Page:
[Haskell] SPJ book - big idea behind supercombinator reduction restriction

paul boston paul_bostonjp at hotmail.co.uk
Sat Oct 8 13:36:49 EDT 2005

Simon Peyton Jones's book "The Implementation of Functional Programming 
Languages", chapter 13 (Supercombinators and Lamba-lifting), page 222, 
describes a "multi-argument" beta-reduction strategy whereby several free 
variables of a multi-argument abstraction may be instantiated 

Then, on page 225 the following sentence appears:

"A crucial point in the definition of a supercombinator given above is that 
a supercombinator reduction only takes place when all the arguments are 

I feel that there's some big idea in the pages between these two references, 
but I can't quite grasp it.

I can appreciate that there are good reasons (e.g. efficiency) to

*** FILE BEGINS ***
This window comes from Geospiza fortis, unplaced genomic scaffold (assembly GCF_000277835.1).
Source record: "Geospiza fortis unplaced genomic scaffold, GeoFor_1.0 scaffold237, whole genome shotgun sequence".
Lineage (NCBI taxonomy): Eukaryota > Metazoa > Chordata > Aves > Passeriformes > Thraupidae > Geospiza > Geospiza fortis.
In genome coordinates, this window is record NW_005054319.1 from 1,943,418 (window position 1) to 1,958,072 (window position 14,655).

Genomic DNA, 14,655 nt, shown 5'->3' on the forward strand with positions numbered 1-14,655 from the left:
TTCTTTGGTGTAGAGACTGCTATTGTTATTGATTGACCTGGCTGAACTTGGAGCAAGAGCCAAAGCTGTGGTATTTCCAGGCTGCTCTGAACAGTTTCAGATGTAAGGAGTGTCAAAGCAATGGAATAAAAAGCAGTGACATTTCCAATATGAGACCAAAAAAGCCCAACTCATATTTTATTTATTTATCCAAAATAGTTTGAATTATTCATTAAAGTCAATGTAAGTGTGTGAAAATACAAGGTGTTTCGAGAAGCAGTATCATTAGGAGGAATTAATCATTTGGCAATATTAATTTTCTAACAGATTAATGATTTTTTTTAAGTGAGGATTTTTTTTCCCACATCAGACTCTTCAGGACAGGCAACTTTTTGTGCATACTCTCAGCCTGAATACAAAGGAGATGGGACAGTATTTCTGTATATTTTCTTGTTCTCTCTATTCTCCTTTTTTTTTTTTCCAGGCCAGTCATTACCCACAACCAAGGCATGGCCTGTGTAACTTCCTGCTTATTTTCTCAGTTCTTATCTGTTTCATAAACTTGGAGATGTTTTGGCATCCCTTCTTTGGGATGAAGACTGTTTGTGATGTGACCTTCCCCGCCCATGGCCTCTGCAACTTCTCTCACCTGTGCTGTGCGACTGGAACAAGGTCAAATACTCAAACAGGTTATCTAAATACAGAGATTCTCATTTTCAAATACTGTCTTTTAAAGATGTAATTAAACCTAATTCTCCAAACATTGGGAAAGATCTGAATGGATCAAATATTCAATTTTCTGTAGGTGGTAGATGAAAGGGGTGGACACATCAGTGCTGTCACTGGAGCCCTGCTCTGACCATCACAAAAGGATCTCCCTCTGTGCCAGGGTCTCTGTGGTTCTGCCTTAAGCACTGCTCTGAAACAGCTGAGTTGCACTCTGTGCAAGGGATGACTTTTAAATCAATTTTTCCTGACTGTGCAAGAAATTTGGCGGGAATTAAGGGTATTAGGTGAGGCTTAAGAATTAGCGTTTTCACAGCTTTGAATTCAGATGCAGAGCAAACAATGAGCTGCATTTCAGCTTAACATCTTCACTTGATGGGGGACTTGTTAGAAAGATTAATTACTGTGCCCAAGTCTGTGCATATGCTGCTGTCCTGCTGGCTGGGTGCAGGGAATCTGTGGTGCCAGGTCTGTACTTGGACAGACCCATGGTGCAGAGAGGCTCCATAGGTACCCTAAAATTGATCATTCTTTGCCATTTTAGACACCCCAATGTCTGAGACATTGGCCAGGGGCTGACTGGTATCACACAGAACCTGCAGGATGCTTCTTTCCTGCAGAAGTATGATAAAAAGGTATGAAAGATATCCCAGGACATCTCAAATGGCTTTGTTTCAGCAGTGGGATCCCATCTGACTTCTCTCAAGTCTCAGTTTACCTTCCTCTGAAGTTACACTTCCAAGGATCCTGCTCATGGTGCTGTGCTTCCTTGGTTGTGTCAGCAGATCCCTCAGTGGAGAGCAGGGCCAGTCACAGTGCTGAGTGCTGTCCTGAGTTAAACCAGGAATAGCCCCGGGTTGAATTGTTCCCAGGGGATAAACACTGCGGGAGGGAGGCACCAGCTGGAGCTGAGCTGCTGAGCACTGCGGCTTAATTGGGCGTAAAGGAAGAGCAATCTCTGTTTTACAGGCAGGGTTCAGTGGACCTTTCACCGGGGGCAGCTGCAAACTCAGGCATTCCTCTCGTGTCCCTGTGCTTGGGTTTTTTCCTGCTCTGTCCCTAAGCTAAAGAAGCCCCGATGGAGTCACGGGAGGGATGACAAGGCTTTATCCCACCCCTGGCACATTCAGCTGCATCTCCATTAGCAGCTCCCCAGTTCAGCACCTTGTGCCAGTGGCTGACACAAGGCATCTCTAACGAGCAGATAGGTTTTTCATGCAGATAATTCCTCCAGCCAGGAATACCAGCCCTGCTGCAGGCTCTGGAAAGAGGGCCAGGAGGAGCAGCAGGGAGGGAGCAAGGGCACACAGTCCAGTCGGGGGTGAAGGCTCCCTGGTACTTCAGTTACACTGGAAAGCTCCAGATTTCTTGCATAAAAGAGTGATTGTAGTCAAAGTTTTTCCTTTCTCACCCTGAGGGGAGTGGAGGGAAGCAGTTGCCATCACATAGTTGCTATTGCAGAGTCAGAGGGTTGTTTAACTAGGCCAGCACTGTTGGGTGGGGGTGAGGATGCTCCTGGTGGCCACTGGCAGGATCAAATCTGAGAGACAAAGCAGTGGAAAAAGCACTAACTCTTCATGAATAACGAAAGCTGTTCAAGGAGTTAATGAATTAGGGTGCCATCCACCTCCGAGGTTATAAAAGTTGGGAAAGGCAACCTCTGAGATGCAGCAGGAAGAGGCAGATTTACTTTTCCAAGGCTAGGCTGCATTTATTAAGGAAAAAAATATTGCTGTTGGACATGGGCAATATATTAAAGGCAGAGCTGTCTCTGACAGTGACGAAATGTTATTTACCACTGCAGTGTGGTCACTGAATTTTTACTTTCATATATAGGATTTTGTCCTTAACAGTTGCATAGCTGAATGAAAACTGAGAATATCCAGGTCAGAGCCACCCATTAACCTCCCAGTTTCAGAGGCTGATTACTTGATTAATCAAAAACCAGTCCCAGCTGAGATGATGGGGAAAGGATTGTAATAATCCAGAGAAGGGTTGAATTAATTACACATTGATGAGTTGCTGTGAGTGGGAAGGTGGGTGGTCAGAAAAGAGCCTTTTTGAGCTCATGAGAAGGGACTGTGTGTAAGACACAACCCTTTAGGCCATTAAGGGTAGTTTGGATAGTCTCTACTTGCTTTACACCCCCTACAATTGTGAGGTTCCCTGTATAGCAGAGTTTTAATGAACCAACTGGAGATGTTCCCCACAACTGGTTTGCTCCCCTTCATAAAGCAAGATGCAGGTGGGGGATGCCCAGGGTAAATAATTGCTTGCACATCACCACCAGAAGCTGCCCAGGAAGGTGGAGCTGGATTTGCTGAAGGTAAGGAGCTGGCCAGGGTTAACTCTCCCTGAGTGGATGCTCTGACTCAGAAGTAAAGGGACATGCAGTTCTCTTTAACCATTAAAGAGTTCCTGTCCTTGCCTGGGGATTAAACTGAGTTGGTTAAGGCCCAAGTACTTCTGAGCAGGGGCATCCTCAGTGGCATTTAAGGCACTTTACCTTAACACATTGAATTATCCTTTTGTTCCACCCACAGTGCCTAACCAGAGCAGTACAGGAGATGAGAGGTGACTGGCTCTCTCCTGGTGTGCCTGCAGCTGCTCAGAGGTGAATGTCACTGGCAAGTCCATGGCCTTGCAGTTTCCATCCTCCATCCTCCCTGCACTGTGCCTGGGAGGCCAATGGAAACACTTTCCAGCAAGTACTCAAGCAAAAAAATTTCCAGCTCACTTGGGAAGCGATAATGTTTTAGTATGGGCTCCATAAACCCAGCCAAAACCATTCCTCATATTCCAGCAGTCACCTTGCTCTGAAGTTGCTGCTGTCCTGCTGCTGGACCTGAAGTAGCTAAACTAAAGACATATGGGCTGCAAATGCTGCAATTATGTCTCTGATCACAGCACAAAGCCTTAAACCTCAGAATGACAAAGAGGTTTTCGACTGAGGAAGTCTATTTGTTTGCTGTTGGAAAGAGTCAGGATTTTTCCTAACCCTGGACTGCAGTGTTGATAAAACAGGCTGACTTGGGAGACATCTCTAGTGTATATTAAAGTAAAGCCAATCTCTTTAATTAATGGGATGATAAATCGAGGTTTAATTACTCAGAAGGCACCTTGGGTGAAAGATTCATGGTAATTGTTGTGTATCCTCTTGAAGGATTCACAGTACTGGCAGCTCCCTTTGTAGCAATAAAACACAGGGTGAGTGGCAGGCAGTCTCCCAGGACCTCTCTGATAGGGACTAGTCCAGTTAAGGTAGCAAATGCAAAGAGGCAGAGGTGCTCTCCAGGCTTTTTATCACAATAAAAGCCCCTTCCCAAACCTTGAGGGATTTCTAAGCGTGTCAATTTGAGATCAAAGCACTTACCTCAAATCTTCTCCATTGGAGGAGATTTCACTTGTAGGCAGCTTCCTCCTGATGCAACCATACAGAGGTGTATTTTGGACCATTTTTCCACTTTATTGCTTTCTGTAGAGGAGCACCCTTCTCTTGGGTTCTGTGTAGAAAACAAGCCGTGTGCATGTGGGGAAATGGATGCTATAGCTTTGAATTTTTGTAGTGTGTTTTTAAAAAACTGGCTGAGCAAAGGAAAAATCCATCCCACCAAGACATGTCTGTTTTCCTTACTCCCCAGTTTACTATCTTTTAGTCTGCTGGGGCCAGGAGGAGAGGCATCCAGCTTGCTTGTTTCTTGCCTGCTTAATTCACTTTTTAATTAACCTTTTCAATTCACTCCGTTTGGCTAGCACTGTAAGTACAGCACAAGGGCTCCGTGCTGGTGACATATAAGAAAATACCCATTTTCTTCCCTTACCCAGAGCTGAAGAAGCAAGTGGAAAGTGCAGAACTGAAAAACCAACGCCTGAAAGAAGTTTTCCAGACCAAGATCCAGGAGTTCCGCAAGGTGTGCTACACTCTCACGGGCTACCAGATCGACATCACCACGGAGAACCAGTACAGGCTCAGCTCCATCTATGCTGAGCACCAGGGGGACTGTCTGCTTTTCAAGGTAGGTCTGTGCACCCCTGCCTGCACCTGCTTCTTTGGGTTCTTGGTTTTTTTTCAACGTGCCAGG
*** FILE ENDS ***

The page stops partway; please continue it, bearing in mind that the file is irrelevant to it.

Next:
instantiate several variables at once, but I don't quite understand why this 
restriction is "crucial".

Is it crucial just for reasons of efficiency - and in actual fact it's 
entirely possible, albeit inefficient, to instantiate one variable at a 
time? Or is it, given that the whole point of supercombinators is to allow 
compilation to fixed code sequences for the G-machine, that there is a good 
reason to avoid having these fixed code sequences deal with instantiating 
one free variable at a time (simplicity of design, or some kind of 
restriction on the way that G-machine operations work)? Or is there a deeper 
theoretical reason related to the combinators themselves that has nothing to 
do with the downstream compilation process?

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